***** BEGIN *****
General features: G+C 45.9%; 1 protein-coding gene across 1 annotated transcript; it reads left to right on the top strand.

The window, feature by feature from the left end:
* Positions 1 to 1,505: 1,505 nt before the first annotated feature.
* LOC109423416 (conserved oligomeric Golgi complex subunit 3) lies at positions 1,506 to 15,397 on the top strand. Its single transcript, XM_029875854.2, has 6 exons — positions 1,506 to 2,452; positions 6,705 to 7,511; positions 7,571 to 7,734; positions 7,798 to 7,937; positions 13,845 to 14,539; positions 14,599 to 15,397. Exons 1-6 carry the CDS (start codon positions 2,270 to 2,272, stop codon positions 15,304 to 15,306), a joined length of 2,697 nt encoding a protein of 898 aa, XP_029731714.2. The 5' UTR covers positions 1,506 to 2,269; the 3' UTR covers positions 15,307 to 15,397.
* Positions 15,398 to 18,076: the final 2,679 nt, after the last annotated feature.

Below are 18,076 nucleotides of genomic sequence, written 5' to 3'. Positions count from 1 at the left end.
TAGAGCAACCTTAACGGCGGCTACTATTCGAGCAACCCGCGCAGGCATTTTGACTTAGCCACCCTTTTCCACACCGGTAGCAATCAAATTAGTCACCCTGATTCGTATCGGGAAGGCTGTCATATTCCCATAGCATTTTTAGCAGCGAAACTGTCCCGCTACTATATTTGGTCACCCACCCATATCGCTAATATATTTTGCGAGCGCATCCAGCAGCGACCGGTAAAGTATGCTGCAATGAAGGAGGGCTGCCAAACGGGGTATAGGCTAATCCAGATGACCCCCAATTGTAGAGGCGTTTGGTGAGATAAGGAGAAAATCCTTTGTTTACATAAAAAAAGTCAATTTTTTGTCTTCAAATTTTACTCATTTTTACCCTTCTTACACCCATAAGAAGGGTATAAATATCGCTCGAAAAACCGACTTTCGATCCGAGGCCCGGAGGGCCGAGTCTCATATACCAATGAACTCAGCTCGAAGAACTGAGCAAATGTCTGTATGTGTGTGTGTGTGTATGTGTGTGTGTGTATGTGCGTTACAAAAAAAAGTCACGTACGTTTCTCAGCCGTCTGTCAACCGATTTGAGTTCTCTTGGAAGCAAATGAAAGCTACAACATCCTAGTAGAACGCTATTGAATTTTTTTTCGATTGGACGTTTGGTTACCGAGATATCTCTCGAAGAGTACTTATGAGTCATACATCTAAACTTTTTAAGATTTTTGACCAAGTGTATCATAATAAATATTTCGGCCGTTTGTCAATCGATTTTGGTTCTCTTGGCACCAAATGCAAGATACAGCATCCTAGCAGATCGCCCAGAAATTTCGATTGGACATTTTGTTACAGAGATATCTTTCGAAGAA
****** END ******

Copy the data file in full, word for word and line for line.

General features: G+C 45.9%; 1 protein-coding gene across 1 annotated transcript; it reads left to right on the top strand.

The window, feature by feature from the left end:
* Positions 1 to 1,505: 1,505 nt before the first annotated feature.
* LOC109423416 (conserved oligomeric Golgi complex subunit 3) lies at positions 1,506 to 15,397 on the top strand. Its single transcript, XM_029875854.2, has 6 exons — positions 1,506 to 2,452; positions 6,705 to 7,511; positions 7,571 to 7,734; positions 7,798 to 7,937; positions 13,845 to 14,539; positions 14,599 to 15,397. Exons 1-6 carry the CDS (start codon positions 2,270 to 2,272, stop codon positions 15,304 to 15,306), a joined length of 2,697 nt encoding a protein of 898 aa, XP_029731714.2. The 5' UTR covers positions 1,506 to 2,269; the 3' UTR covers positions 15,307 to 15,397.
* Positions 15,398 to 18,076: the final 2,679 nt, after the last annotated feature.

Below are 18,076 nucleotides of genomic sequence, written 5' to 3'. Positions count from 1 at the left end.
TAGAGCAACCTTAACGGCGGCTACTATTCGAGCAACCCGCGCAGGCATTTTGACTTAGCCACCCTTTTCCACACCGGTAGCAATCAAATTAGTCACCCTGATTCGTATCGGGAAGGCTGTCATATTCCCATAGCATTTTTAGCAGCGAAACTGTCCCGCTACTATATTTGGTCACCCACCCATATCGCTAATATATTTTGCGAGCGCATCCAGCAGCGACCGGTAAAGTATGCTGCAATGAAGGAGGGCTGCCAAACGGGGTATAGGCTAATCCAGATGACCCCCAATTGTAGAGGCGTTTGGTGAGATAAGGAGAAAATCCTTTGTTTACATAAAAAAAGTCAATTTTTTGTCTTCAAATTTTACTCATTTTTACCCTTCTTACACCCATAAGAAGGGTATAAATATCGCTCGAAAAACCGACTTTCGATCCGAGGCCCGGAGGGCCGAGTCTCATATACCAATGAACTCAGCTCGAAGAACTGAGCAAATGTCTGTATGTGTGTGTGTGTGTATGTGTGTGTGTGTATGTGCGTTACAAAAAAAAGTCACGTACGTTTCTCAGCCGTCTGTCAACCGATTTGAGTTCTCTTGGAAGCAAATGAAAGCTACAACATCCTAGTAGAACGCTATTGAATTTTTTTTCGATTGGACGTTTGGTTACCGAGATATCTCTCGAAGAGTACTTATGAGTCATACATCTAAACTTTTTAAGATTTTTGACCAAGTGTATCATAATAAATATTTCGGCCGTTTGTCAATCGATTTTGGTTCTCTTGGCACCAAATGCAAGATACAGCATCCTAGCAGATCGCCCAGAAATTTCGATTGGACATTTTGTTACAGAGATATCTTTCGAAGAA